Re: Still Tryin' To Get There

From: Michael Frenn <semsc@...>
Date: Mon, 3 Jun 2002 11:37:02 -0700

I did solve the solenoid problem, it was the safety switch not being
properly aligned. I'm gonna stay on the problem 'til I solve it.


----- Original Message -----
From: "bob h" <omniverse@...>
To: <omc-boats@...>
Sent: Sunday, June 02, 2002 1:26 PM
Subject: Re: Still Tryin' To Get There

> ----- Original Message -----
> From: "Michael Frenn" <semsc@...>
> To: <omc-boats@...>
> Sent: Sunday, June 02, 2002 1:19 PM
> Subject: Still Tryin' To Get There
> > Purchased a '65 Evinrude Sweet 16 about 2.5 years ago.
> >
> > Couldn't get it to run (or even start).
> >
> > Tried to start, solenoid wasn't firing. By-passed solenoid and jumped
> from
> > the battery. Fired up!!!!
> >
> > Oh no, would NOT shut off! Water pump gone for sure, had to kill motor
> > disconnecting fuel line.
> >
> > Sigh, the reason it wouldn't start was that the throttle lever was not
> > idle. There's a safety switch to prevent what I forced to happen, i.e,
> > start at above idle speed. The thing ran like hell, I hope I didn't
> damage
> > the lower end, or seriously overheat anything - it ran for 2-3 minutes,
> I'm
> > sure. I'm hoping it will turn off this time.
> >
> > If anyone has experience with these older motors, especially the
> I
> > have a couple of questions and could really use the help.
> >
> > I probably could have avoided the last fiasco, but not having an owner's
> > manual makes it a totally blind approach. Plus the local marine shop
> where
> > I've dropped a few $$ for parts says they won't touch it - too old.
> > one thing only to have another break, they don't want to bother. can't
> > really blame 'em, but it means I've got to do it all.
> >
> > If it starts and turns off, then I'm heading to the lake and I'll try to
> > tune it there.
> Trimmed your mail down a bit to save reading again. Hey, sure seems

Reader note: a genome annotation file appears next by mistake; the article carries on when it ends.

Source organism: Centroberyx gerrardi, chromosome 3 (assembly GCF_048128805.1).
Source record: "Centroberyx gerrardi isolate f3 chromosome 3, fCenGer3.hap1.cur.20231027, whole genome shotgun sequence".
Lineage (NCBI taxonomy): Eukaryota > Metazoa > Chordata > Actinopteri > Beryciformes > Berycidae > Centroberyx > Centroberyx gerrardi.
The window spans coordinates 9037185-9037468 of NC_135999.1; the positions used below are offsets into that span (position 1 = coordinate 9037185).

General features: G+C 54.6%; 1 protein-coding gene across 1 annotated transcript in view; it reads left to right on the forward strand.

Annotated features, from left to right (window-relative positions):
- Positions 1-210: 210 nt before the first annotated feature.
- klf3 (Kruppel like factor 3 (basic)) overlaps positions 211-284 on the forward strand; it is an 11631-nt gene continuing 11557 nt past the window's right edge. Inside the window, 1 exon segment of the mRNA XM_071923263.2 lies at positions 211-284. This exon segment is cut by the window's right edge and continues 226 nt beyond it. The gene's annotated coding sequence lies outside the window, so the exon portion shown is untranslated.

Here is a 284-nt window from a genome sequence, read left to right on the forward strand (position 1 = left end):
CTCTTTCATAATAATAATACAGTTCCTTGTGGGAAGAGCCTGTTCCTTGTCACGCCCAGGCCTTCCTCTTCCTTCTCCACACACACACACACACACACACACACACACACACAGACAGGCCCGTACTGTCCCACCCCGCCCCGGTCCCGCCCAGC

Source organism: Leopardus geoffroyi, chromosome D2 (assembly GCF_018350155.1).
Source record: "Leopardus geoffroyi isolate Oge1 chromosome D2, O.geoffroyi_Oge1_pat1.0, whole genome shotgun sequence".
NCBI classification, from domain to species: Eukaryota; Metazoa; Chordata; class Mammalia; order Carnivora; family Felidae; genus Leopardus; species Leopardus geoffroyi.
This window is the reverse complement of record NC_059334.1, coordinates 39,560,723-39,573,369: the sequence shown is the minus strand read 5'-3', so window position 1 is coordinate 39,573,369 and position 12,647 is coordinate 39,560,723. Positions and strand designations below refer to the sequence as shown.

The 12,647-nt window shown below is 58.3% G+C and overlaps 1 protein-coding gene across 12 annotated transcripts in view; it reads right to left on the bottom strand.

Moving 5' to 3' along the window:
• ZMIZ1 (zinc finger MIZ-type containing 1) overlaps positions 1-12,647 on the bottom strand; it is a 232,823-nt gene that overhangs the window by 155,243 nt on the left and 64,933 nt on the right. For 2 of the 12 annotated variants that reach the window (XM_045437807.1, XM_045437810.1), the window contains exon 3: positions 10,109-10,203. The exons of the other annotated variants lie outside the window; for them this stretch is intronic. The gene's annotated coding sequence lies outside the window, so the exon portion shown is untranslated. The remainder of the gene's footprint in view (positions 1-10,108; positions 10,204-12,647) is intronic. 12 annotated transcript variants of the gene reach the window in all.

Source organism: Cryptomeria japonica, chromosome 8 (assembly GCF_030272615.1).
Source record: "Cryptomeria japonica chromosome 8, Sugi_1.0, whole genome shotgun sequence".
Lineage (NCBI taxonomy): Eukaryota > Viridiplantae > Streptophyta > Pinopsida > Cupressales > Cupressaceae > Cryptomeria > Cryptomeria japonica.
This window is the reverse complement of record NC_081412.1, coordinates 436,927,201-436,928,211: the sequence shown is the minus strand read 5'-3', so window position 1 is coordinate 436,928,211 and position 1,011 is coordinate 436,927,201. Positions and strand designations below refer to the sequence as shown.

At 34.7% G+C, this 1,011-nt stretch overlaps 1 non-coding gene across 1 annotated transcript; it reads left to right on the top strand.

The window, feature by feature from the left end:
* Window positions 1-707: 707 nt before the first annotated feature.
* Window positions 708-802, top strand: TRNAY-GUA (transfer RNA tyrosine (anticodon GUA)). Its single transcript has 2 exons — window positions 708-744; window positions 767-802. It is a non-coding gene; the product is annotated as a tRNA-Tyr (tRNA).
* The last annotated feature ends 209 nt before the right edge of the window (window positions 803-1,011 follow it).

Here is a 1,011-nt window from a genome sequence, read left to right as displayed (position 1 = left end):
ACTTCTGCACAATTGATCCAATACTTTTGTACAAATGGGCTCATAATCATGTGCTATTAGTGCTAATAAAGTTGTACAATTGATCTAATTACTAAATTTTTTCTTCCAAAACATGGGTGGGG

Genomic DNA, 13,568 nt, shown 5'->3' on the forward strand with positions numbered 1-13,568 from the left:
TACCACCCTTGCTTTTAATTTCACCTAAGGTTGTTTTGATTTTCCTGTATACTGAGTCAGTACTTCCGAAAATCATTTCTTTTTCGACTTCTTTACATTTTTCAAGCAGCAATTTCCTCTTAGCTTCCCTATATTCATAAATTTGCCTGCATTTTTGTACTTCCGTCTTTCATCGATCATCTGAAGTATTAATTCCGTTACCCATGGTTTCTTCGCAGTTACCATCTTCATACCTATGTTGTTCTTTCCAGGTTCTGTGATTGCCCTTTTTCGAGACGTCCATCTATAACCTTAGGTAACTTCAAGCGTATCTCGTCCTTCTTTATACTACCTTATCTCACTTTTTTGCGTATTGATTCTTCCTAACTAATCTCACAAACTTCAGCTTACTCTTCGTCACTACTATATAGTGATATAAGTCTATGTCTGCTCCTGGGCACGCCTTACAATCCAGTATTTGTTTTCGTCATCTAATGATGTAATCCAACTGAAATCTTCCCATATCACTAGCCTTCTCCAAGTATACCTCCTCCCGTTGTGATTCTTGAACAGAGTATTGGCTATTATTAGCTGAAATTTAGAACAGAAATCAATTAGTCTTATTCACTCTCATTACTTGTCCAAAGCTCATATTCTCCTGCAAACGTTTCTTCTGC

> possible, so I'll say have a great ride on the water.
> The sad thing about it is how you sound an awful lot like me. heh-heh
> I knew about that safety switch pretty soon after getting my boat since
> previous owner gave me a manual for a similar motor which he had
> from a shop (yeah, most boat shops don't care for these old boats). Then I
> bought a repair manual at Ken Cook's web site for the right motor. It
> occur to me right away that it wasn't a kill switch instead so that took
> some getting used to.
> If it's any consolation, once I was checking on firing the engine up and
> didn't have water hooked up to the lower unit because I was only trying to
> get a fired cylinder confirmation (no wonder they always say to never run
> without water!). The ignition switch was tricky, key was stuck in it for
> years too, and the throttle was set high so when it started it revved up
> ran for probably 1/2 minute before I got it cut off. That was with an
> impeller it had when I got it and it still worked for a couple years
> the engine quit running for other reasons. With any luck it wasn't enough
> damage it but you won't know until you test for it seeing the water stream
> flowing out after it warms up.
> I don't know of magnetos, or about boats in general but I'm learning, so I
> probably can't help out.
> I might as well tell of my partial success too while I'm here. I had no
> spark, which seems much like what you were having trouble with, Michael.
> Turned out to most likely be a breaker point retaining screw being
> and unable to get good enough ground. I went through getting a new coil,
> automotive condensor as opposed to the whole "tuneup kit" and finally the
> breaker points in that tuneup kit. I knew that screw wasn't holding well
> it was enough in place I figured it to be okay (was oily behind it too).
> Aside from all that the engine turned over and sputtered to life, as they
> say, for the first time in several years. It was a nice sound, ran for a
> couple minutes (water hose attached!). I had forgotten how it deeply
> resonates. Either that or being under a metal carport and engine cover
> opened made it more prominent.
> Anyway... I still haven't checked on it with the several new screws I
> to try for one that fits better in the now useless hole for the original
> screw. The new problem is fuel starvation, just like with yours I guess,
> Michael. I had done all that carburetor stuff before, cleaned fuel
> filter/bowl, etc. The outlet line has a leak in the rubber inside a copper
> braiding so temporarily that's taped over. But the level in the glass bowl
> (maybe not all boats have one) isn't reaching the top where it should flow
> out. I suspect the pump isn't able to get suction because of the leaky
> or clogging of the intake line from the tank due to gummy deposits in
> from being dry so many years. Even though I had emptied it maybe there was
> something else I could have done as well (I did pour plain gas through
> So, I'll figure it out after I take the lines off and check for flow.
> and tomorrow the temperature is sufficiently high to make me hold off my
> enthusiasm but next weekend should prove out to be a back in the water
> event.
> Wishing both of us good luck.
> Bob H.
Received on Monday, 3 June 2002

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